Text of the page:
Body odour (BO)
Sweating is essential and about controlling your body temperature and stop you overheating. Each day, the body gets rid of 2-3 litres of water through 2 million sweat glands. That's about a teaspoon or 2ml every minute so it’s not surprising that body scents and odours occur naturally.
Sweat itself doesn't really smell unless you've been at the garlic, curries or alcohol. Body odour (BO) is when sweat turns stale – a reaction between fats and proteins in the sweat and bacteria that live on the surface of the skin. Having said that, some men prefer a strong ripe body odour to a less aggressive body scent.
Our natural body scent, often a musky smell on the skin, is an individual fingerprint of who we are. In moderation, it’s generally regarded as pleasant and we respond and get turned on by the right scent in others.
They don't make ads like this anymore ...
5 Classic Retro Deodorant Commercials | Classic Commercials | 10 Mar 2014 | 2m 27s
BO happens is worse in the moist enclosed airless areas of your body where the bacteria thrive particularly well; eg: arm pits, arse crack, and the groin (behind your balls/ between your legs).
You also have sweat glands on your forehead, palms and soles of your feet which is why you can sweat a lot if you put on a woolly hat, or thick gloves. Your feet have around 500,000 sweat glands and unlike other parts of our body are usually covered and enclosed by shoes or trainers. When feet are not ventilated, trapped warm sweat is a breeding ground for very smelly bacteria.
Sorting out BO
- Shower or bath every day to kill the bacteria on your skin; on hot days you may have to do this more often. Afterwards dry yourself and feet (between the toes) properly.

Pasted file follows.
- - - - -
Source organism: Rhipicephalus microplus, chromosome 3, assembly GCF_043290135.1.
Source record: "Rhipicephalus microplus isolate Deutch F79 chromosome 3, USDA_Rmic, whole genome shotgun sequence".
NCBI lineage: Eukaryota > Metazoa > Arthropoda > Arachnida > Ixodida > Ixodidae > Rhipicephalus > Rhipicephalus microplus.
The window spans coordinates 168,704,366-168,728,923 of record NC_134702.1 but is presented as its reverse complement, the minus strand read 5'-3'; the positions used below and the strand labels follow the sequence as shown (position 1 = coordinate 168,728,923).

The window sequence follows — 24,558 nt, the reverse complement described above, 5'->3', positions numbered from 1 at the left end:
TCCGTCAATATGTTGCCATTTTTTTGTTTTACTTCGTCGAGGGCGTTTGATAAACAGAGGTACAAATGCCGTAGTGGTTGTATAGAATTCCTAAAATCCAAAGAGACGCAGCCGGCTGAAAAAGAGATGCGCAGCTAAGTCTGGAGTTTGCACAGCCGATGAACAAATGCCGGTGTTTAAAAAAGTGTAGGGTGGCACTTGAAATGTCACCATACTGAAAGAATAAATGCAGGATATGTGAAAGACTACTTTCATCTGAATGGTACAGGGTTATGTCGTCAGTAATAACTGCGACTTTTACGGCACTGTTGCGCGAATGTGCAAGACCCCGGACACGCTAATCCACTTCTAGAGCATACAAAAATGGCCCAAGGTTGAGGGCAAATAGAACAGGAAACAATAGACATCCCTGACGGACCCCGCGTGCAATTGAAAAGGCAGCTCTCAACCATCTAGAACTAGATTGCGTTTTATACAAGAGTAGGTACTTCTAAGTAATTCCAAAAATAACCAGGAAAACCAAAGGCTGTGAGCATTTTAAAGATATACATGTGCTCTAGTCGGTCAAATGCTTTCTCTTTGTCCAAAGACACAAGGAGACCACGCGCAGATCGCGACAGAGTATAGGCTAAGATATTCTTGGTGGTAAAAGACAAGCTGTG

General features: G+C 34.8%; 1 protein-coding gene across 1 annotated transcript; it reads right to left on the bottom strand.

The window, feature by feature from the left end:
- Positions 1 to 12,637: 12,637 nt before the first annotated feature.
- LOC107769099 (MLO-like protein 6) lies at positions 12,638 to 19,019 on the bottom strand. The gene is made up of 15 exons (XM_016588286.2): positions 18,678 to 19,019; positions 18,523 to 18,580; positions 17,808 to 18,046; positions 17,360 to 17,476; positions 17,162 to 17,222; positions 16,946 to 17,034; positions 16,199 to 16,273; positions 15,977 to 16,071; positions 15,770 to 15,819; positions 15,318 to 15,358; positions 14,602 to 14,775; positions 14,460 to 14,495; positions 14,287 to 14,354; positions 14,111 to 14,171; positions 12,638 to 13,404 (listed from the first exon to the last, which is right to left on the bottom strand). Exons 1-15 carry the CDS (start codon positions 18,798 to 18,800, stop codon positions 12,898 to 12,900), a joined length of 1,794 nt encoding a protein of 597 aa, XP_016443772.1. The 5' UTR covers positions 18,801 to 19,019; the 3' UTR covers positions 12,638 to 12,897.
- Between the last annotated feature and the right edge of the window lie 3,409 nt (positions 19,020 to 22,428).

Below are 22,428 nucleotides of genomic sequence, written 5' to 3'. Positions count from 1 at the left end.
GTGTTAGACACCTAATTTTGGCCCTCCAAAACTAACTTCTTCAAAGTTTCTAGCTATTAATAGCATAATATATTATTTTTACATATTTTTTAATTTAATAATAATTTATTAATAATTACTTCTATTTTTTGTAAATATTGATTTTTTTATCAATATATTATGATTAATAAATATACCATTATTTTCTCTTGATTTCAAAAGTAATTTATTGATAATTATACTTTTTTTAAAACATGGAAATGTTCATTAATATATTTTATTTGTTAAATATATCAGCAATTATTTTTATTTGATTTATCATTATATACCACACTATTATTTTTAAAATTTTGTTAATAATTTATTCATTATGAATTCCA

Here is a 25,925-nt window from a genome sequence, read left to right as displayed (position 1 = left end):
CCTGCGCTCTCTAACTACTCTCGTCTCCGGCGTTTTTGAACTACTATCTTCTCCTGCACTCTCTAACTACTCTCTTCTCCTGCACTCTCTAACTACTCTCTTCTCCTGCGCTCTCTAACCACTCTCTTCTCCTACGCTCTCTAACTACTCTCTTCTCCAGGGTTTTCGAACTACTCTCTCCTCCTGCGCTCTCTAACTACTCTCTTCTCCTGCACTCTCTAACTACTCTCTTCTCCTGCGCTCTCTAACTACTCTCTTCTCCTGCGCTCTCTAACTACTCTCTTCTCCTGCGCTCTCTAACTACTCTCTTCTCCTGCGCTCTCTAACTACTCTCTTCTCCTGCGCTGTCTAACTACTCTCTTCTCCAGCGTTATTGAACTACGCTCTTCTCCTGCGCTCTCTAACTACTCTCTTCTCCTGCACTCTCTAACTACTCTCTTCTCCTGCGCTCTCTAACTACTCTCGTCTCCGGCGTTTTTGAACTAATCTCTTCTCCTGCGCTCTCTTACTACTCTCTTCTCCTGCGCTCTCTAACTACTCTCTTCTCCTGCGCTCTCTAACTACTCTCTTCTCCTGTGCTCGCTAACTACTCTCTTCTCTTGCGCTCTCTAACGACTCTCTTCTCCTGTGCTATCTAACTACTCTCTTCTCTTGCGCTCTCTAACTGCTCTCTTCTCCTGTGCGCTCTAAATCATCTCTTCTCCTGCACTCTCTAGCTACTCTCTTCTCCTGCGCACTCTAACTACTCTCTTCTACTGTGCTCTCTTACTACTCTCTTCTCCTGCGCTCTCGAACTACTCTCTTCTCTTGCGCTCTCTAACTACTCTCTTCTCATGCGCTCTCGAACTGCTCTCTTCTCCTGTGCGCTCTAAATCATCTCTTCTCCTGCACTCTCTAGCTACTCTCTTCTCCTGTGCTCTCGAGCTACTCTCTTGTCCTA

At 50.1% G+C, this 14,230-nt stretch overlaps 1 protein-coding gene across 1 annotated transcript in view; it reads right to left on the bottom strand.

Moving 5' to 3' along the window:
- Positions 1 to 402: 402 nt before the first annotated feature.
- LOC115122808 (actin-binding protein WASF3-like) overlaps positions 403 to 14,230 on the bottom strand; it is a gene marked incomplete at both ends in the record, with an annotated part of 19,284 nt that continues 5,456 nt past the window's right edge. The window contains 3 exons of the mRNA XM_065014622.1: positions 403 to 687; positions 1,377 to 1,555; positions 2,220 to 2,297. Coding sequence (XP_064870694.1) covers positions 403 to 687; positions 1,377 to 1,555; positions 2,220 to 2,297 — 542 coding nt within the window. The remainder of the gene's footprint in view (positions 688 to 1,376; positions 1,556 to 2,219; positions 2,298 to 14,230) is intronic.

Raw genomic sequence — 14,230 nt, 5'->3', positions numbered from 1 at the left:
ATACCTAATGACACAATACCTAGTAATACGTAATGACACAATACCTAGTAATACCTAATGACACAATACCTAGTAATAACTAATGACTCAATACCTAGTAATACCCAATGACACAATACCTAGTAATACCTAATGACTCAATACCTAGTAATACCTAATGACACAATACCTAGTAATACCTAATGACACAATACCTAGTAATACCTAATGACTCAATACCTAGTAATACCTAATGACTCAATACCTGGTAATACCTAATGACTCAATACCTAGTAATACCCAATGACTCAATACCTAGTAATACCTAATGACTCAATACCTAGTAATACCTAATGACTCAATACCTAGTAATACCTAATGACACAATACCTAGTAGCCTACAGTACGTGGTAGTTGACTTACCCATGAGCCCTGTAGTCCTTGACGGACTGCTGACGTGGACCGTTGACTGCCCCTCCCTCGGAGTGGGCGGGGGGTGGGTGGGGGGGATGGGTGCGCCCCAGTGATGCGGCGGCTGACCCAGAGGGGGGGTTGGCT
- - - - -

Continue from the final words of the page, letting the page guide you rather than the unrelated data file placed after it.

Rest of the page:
- Gently but thoroughly, wash right under and around the armpits using an antibacterial soap (which should say so on the packaging). Avoid over-washing as this can remove healthy skin bacteria and make the problem worse.
- Wear natural fibres, such as wool, silk or cotton which allows skin to breathe so sweat evaporates more quickly. Conversely, avoid synthetic and/ or tight fitting clothes which trap sweat.
- Wear clean clothes, particularly underwear and socks; no buts on this one! If you don't wear underwear, remember you will have wash your jeans/ trousers more often.
- Make sure you wash your clothes regularly.
- Use a deodorant or an antiperspirant after showering or bathing.
Shaving your armpits will allow sweat to evaporate quicker, giving bacteria less time to break it down (though this may not be the look you're after).
Reduce spicy foods (eg: garlic, onions, curry or garlic) which make your sweat smell worse. There is also evidence that eating a lot of red meat and heavily processed foods can make BO worse.
- Sleep naked!
Antiperspirants and deodorants
- Antiperspirants work by reducing the amount of sweat produced by your body. Antiperspirants contain aluminium chloride, a chemical that reduces sweating, and often also contain a deodorant. Roll-on antiperspirants tend to be more effective if you sweat heavily.
- Deodorants work by masking and/ or neutralising sweat smell with antiseptics against bacteria and can preferable because they don’t interfere with sweating.
Experiment with a few to find which type and method of delivery suits you best. Some can cause irritation and you'd be unwise to apply them to broken skin or on your cock and balls. If you still have a BO problem, chemists have stronger antiperspirants which reduce the amount of sweat you produce, but can cause skin irritation. Further problems: see your GP.
What causes body odor? | Mel Rosenberg | TED Ed | 5 Apr 2018 | 4m 28s
Let's Talk About Armpit Smell: Natural Hygiene and Body Odor | Rob Greenfield | 28 Jan 2016
How To Sweat Less: The Science of Sweating | The Royal Institution | 4 Jun 2015 | 3m 07s
Smell My Armpits | SupDaily06 | 3 Jun 2014 | 3m 42s